Today’s post is by Miriam Kleiman, public relations specialist at the National Archives.
Jack Kerouac—American counterculture hero, king of the Beats, and author of On the Road—was a Navy military recruit who failed boot camp.
Navy doctors found Kerouac delusional, grandiose, and promiscuous, and questioned his strange writing obsession.
I learned this in 2005, right before the National Personnel Records Center in St. Louis announced the opening of more than 3,000 military personnel files—including those of some famous folks.
Working in public affairs at the National Archives is a challenge. We’re always trying to make what’s old seem new. Just yesterday someone asked, “What’s new at the National Archives?” I responded “Absolutely nothing, but I can tell you some neat new things about what’s old.”
The St. Louis records release gave us a chance to share some unknown gems about some very well-known people including Elvis, Clark Cable, and Jackie Robinson. Our colleagues in St. Louis sent us files to see what might interest the media, but most of the material didn’t qualify as newsworthy. It’s vision and dental records, physical exam notes, letters of recommendation, or names and addresses of next of kin.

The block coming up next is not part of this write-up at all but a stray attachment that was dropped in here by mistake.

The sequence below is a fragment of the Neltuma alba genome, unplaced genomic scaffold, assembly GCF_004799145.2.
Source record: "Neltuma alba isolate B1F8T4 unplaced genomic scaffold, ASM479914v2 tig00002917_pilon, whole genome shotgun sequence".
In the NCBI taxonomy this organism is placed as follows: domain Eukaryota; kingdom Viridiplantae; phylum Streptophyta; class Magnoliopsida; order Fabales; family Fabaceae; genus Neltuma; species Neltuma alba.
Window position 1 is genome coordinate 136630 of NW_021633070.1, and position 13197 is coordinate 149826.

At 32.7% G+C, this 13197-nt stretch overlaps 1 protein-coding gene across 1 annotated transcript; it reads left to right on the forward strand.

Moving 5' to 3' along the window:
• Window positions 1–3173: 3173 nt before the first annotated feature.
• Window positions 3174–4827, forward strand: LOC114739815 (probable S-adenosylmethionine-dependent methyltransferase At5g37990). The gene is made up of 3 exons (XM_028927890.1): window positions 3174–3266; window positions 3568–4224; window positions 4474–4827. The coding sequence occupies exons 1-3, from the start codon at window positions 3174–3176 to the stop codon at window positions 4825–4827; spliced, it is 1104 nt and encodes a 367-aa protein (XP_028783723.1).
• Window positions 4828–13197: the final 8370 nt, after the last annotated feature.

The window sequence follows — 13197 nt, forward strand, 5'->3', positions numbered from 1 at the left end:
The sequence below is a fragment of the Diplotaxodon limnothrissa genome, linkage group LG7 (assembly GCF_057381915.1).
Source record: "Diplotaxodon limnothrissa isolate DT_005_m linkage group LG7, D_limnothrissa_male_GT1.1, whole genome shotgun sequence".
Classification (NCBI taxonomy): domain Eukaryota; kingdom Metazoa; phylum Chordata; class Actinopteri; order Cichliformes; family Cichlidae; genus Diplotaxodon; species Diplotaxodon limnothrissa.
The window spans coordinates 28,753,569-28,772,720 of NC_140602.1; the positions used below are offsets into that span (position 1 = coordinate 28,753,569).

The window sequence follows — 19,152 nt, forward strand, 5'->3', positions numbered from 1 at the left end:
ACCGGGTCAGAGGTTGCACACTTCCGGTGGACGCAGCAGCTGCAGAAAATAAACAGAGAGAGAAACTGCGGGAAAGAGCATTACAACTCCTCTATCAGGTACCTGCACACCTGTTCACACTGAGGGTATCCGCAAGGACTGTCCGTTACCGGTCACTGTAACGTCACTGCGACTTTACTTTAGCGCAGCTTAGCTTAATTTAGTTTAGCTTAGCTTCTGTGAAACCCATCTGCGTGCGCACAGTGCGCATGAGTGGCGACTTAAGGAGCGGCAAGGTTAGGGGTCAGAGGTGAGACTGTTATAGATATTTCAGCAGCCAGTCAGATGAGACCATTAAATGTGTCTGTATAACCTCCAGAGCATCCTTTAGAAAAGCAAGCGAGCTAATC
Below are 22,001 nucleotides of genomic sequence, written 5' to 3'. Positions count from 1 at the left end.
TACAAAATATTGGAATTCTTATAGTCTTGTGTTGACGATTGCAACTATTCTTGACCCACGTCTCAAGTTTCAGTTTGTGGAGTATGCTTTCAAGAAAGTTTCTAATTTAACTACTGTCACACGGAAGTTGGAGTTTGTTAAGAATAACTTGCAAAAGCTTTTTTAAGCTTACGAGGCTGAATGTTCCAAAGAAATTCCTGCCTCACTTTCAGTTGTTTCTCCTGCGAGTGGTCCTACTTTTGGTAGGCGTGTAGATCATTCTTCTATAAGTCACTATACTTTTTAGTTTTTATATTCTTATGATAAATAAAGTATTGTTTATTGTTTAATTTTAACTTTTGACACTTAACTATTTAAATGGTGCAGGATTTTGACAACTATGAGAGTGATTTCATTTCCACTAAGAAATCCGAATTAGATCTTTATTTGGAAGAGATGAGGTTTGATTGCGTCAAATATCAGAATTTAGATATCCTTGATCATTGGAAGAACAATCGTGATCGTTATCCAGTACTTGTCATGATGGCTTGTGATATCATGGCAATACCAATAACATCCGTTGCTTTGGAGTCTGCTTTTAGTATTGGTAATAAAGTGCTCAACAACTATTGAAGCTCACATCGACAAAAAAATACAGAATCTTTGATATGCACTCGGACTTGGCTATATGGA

Then, I found Jack Kerouac’s file. Thicker than the rest, it details his 10 days in basic training—and 67 under psychiatric evaluation. This, I thought, is NEWS! … [ Read all ]
Posted by Hilary on November 22, 2011, under - The 1960s, Prologue Magazine, Rare Photos, Unusual documents.
Tags: Basic Training, Clark Cable, delusional, dementia praecox, Elvis, grandiose, Jack Kerouac, Jackie Robinson, national personnel records center, On the Road, promiscuous, St. Louis